"Cathedral" by Raymond Carver, is a uniquely written short story that symbolizes the importance, knowledge and joy of understanding that can be gained by overcoming prejudices and fears. I describe this story as "unique" because of the way it is written; the sentences are very short and to the point, which was unusual in comparison to most literature that I have read. This story is about an unnamed man (the narrator) who is put in a situation where he is forced to socialize with a blind man named Robert. This situation occurs because Robert is an old friend of the narrator's wife, and she arranges for him to stay at her home for a visit following the death of his wife. It is very clear from the beginning that the narrator has no desire to have any association with the blind man, or any blind man for that matter. In the very first paragraph, he very bluntly tells us his disdain for this visit with to-the-point sentences such as "I wasn't enthusiastic about his visit" and "his being blind bothered me" (Norton33), followed by a list of presumptions such as, "the blind moved slowly and never laughed" (Norton33).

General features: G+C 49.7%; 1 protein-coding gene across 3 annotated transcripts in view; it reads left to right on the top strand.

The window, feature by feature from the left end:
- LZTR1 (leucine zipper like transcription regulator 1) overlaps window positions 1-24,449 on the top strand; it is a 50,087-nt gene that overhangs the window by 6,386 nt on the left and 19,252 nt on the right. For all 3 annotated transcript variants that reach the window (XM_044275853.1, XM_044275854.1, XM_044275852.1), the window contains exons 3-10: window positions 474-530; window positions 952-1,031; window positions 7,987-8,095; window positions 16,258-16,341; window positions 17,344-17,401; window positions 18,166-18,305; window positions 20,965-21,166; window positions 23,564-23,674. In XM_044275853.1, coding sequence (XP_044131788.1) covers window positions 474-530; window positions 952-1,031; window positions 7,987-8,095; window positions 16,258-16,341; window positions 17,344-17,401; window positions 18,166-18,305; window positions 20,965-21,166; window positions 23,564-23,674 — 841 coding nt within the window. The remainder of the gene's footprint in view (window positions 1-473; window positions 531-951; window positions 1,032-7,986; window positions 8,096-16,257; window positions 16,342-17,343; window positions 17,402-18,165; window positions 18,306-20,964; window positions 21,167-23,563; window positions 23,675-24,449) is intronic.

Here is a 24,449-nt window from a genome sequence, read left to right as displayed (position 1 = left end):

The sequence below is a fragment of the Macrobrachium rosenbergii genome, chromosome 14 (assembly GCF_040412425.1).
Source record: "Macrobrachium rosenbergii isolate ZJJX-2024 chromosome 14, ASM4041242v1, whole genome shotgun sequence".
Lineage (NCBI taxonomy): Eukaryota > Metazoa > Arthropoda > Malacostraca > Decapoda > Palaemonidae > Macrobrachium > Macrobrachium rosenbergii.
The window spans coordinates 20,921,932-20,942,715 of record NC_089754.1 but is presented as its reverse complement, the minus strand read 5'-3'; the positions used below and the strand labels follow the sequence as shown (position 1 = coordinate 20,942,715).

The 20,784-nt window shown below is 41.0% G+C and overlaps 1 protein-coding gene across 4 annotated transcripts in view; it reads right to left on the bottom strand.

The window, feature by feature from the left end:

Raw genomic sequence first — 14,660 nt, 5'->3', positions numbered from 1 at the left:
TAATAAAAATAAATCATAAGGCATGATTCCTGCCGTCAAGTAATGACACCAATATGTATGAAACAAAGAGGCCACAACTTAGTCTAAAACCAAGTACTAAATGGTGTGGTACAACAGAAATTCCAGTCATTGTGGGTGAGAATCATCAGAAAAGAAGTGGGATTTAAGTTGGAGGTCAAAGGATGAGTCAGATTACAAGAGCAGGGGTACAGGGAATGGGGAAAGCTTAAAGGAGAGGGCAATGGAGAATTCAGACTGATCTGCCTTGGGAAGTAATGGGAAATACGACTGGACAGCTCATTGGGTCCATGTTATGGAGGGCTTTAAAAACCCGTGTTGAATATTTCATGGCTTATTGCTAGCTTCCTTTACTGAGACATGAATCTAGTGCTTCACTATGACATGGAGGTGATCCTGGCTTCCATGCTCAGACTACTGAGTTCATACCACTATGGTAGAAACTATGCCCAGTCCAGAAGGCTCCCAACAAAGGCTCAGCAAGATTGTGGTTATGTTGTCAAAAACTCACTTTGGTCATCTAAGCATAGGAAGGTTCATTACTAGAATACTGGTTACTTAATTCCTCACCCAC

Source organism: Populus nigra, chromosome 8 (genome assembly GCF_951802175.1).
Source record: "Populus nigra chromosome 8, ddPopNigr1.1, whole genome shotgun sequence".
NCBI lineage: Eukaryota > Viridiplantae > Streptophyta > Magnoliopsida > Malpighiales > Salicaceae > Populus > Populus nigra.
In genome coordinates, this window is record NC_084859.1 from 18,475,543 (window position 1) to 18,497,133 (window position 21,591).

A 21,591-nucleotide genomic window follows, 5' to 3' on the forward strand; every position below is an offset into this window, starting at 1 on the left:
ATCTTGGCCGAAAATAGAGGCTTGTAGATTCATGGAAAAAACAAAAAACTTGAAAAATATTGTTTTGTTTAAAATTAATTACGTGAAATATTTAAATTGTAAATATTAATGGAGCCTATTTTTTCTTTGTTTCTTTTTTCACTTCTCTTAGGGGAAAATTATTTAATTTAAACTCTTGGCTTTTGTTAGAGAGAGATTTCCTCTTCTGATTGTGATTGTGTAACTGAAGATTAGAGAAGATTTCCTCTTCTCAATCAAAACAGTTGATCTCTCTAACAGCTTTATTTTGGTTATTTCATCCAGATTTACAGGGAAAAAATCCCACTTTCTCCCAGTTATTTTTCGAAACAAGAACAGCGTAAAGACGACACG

Carver focuses a lot on how the narrator feels about the blind man, which is what leads me to say that this is the most crucial part of the story; the blind man ends up symbolizing "sight" in a way that the narrator very clearly does not understand; insight, and "seeing" people for who they truly are, leaving judgments behind. By the way the narrator acts throughout most of this story, it is hard for the reader to believe that he will ever by accepting of Robert, or even blind people as a whole. The narrator's opinion is not even swayed by the fact that the blind man's wife has just died, and although he is still polite to him and feels some pity at times, he never falters from his biased opinion of blind people.